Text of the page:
by Jonathan Singer, Wed Jun 27, 2007 at 07:10:57 AM EDT
I've generally shied away from offering much coverage of Joe Biden's campaign, either positive or negative, given the fact that it's not clear to me that he's actually running to become President or if he's running to get more air time. Well, courtesy of The Hotline's Norah McAlvanah, it looks like we may know more about that unknown posed above: Biden cares a lot about getting his face on TV and his name in David Broder columns.
With the second quarter coming to a close 6/30, Joe Biden gathered his high-dollar donors at the Phoenix Park Hotel last night and gave them this assessment: fundraising isn't everything. During the meeting --- part status report, part pep talk-- Biden said he's expecting to raise between $2-3M. Probably not the big gains they were hoping for, he realizes, but rest assured: the proof is in a different sort of pudding. It's in the press.
The message here is one of classic Biden assurance: what he lacks in money, he makes up for in money shots. "The press wants me in this thing," he said confidently. Biden instructed the group of $10K-and-over-donors to take a look at the papers and the recent slew of great coverage he's getting. And as if announcing endorsements, he proudly noted the winning reviews he's been receiving from David Yepsen, Adam Nagorney, David Broder, Mark Shields, and Eleanor Clift. [emphasis added]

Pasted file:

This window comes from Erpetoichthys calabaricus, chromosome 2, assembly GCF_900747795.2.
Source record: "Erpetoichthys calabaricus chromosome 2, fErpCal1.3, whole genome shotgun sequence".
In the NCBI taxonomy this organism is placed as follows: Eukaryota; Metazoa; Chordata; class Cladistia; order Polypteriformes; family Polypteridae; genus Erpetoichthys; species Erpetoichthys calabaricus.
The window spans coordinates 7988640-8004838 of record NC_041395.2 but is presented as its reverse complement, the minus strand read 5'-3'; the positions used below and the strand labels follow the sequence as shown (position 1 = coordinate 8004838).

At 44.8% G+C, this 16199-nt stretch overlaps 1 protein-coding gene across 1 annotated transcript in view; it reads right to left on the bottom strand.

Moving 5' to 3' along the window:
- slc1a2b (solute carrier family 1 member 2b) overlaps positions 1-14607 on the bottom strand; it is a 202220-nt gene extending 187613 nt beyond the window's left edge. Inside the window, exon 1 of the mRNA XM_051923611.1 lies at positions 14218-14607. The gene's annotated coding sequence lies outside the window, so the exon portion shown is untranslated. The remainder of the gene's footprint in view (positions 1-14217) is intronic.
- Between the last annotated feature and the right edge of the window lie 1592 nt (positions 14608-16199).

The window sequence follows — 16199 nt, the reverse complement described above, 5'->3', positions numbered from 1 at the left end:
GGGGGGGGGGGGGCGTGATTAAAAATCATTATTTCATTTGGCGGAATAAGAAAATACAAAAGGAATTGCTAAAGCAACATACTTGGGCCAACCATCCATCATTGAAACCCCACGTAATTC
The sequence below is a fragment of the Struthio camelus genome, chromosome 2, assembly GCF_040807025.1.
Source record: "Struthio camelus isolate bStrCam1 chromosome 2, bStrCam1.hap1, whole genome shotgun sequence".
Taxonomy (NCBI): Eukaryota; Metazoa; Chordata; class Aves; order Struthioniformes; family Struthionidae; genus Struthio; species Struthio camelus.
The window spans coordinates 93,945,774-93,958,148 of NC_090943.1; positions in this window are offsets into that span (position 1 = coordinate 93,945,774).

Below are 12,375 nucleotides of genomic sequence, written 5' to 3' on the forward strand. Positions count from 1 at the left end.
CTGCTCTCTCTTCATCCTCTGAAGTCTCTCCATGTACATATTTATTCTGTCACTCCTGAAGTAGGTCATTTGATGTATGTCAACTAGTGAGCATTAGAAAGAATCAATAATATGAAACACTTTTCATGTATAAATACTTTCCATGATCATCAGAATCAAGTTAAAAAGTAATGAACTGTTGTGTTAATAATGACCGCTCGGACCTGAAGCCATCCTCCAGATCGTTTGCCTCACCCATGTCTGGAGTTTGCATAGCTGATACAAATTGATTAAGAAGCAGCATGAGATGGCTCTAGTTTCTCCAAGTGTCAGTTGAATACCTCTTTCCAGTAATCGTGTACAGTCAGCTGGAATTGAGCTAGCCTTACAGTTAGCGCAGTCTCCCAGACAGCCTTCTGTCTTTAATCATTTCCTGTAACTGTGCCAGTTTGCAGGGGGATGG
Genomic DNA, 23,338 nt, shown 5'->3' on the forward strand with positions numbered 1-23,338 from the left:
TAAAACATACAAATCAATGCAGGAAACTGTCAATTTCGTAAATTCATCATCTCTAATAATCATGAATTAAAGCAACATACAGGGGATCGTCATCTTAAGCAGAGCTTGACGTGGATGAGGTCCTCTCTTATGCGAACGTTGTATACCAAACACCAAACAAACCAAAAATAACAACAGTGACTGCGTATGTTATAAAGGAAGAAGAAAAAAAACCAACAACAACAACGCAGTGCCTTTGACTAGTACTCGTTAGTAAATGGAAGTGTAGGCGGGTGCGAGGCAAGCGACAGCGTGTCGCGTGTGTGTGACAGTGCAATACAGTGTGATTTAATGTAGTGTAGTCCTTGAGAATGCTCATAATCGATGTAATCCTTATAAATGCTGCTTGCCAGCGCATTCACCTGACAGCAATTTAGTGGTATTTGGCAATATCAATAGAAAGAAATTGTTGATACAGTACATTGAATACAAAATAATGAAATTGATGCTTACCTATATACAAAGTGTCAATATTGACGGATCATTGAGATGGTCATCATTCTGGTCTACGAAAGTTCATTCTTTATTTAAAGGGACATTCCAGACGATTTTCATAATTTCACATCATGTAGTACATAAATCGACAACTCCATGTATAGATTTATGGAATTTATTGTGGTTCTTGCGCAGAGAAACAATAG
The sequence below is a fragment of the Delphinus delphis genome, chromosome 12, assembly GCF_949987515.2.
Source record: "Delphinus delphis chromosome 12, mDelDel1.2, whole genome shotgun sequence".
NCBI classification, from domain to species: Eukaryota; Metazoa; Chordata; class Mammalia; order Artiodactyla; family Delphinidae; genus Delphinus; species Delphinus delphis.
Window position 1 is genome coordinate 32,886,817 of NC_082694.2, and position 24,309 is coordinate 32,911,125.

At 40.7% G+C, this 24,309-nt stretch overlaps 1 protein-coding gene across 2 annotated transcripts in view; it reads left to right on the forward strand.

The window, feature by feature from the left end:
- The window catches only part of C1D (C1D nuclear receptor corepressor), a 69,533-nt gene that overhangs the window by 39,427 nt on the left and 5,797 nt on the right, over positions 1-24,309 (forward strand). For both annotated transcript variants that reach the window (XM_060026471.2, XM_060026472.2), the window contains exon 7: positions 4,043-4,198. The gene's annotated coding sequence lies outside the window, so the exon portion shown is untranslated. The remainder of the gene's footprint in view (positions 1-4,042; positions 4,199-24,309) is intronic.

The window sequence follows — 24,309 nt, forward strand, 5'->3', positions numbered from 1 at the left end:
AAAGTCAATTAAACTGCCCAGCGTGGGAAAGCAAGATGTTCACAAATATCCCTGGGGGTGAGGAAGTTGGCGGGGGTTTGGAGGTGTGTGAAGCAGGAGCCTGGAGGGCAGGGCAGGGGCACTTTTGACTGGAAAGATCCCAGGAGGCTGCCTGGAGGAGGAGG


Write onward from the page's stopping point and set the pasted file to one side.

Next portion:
Trying to lessen the meaning of a lack of grassroots support and even much financial backing by pointing to "winning reviews" from columnists who were more revelant in 1988 than they are for 2008 (that is, of course, if they were ever really relevant to the race in 1988...) is spin -- and pretty weak spin at that. And as noted above, it does little to shake the notion that Biden is not in fact in it to win it but rather in it to get on "Hardball" and "Meet the Press."
And it makes more clear Biden's June 2005 appearance on "Face the Nation" in which he announced that he would be running for President. In retrospect, this announcement was an effective way to keep Biden's name in the media's eye for a remarkably long amount of time by forcing reporters to at least consider his actions in the frame of his presidential bid. What's more, it enabled him to get on the cable talking head programs and the Sunday shows more easily.
I don't mean to begrudge Biden for how he's running his campaign. After all, there have been many candidates over the years who have run to advance a cause -- or even raise their own profile -- understanding that they have little to no hope of securing their party's nomination. But it's still interesting to see Biden be so open about his motives, even if unintentionally so.